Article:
the shape of leadership

Five Keys to Speaking Life

Lead through conflict without saying the wrong thing

Kent Ingle on July 8, 2019

Leadership is about relationships. Everything you do as a leader either builds people up or tears them down. It all starts with the words you choose. Words give you the power to speak life or death over others.

We’ve all made poor choices in this area at one time or another. We’ve said things we didn’t mean. We’ve let our feelings get the best of us. We’ve spoken before we really understood or fully processed the situation.

Many of us have also been on the receiving end of a verbal barrage from a supervisor or other leader. Such experiences can shatter confidence and leave lasting scars. The Book of Proverbs says, “The soothing tongue is a tree of life, but a perverse tongue crushes the spirit” (Proverbs 15:4).

Sometimes we do have to say hard things as leaders. Sometimes we need to step in and confront, provide negative feedback, hold team members accountable, or resolve conflict. But the words we use during such times matter.

It is easy to run over people, speak rashly and ultimately put your own needs above the needs of those who look to you for leadership.

Thankfully, I’ve been blessed to serve under several grace-filled leaders who modeled healthy leadership. They helped me grow through failure even when I felt I didn’t deserve their patience and understanding. As a result, I resolved early on in my leadership to be a builder of people.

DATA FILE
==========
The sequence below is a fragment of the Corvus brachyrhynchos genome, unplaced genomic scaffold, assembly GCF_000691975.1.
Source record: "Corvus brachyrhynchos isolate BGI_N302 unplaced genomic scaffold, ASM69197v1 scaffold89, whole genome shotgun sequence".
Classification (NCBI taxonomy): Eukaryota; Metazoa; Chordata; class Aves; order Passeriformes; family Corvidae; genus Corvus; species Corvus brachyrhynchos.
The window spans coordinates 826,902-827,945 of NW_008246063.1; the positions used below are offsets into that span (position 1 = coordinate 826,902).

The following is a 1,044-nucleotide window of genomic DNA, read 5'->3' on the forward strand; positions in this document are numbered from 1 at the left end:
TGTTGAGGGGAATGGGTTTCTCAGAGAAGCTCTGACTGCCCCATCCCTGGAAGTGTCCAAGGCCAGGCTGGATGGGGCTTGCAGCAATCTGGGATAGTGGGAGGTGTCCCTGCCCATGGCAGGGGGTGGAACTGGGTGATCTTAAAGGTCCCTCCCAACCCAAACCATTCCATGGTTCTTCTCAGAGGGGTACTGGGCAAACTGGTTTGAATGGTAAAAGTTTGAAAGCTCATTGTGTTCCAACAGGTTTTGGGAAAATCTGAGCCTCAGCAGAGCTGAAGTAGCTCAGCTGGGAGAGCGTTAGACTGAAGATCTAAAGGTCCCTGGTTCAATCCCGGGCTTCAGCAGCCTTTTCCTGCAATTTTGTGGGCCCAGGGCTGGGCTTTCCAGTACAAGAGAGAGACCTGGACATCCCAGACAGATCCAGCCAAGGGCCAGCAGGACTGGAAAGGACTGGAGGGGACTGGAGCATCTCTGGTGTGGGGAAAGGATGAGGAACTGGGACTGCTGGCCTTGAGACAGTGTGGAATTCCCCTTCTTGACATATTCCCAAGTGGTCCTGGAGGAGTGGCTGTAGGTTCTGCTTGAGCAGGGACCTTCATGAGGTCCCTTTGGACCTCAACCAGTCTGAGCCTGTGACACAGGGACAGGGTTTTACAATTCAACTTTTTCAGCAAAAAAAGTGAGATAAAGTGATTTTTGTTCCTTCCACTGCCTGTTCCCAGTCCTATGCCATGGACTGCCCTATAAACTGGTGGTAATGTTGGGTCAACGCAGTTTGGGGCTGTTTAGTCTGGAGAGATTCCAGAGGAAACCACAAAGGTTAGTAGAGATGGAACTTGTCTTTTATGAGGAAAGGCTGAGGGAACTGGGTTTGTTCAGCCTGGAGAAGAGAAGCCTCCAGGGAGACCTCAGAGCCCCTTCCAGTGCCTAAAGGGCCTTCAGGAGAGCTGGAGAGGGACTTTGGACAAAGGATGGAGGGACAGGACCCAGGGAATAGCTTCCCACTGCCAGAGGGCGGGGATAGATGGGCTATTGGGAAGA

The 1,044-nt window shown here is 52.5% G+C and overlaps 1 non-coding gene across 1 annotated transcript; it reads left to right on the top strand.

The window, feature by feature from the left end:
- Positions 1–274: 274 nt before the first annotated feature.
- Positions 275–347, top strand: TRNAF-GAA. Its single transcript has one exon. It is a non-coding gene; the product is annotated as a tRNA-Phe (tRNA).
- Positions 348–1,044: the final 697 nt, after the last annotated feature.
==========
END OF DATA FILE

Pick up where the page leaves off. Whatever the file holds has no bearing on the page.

It is possible to say difficult things without destroying people.

A true leader wants to see people grow and succeed. This is the kind of leader others want to follow. Who wants to follow a leader who tears others down?

Here are five keys to speaking life as a leader in times of conflict:

1. Consider the other person’s perspective. It’s easier to extend grace to someone if you can imagine yourself in his or her shoes. Seek understanding.

2. Don’t rush to judgment. There may be details you don’t yet know that will offer insight into the situation. Take time to listen and process what the other person has to say. It’s also a good idea to pray, asking God for wisdom (James 1:5).

3. Speak the truth in love (Ephesians 4:15). Speaking life doesn’t mean only saying positive things. It’s important for leaders to be honest. The pure, simple truth — communicated from a leader who genuinely cares and wants what’s best for everyone involved — can be powerful.

4. Put some distance between the conversation and coaching. A little time to breathe, maybe a few days, will give you the opportunity to wrap your head around the situation.

5. Maintain a long-term perspective. View these situations as teaching moments rather than setbacks. This makes it easier to keep emotions in check and speak life into the individual.

It is possible to say difficult things without destroying people. If you do, you will win the loyalty of those you lead, and your team members will be more likely to return the same grace and respect to you.

Helping others grow is at the heart of what effective leaders do. As you take the time to gain insight and offer guidance, you are sure to grow, too.

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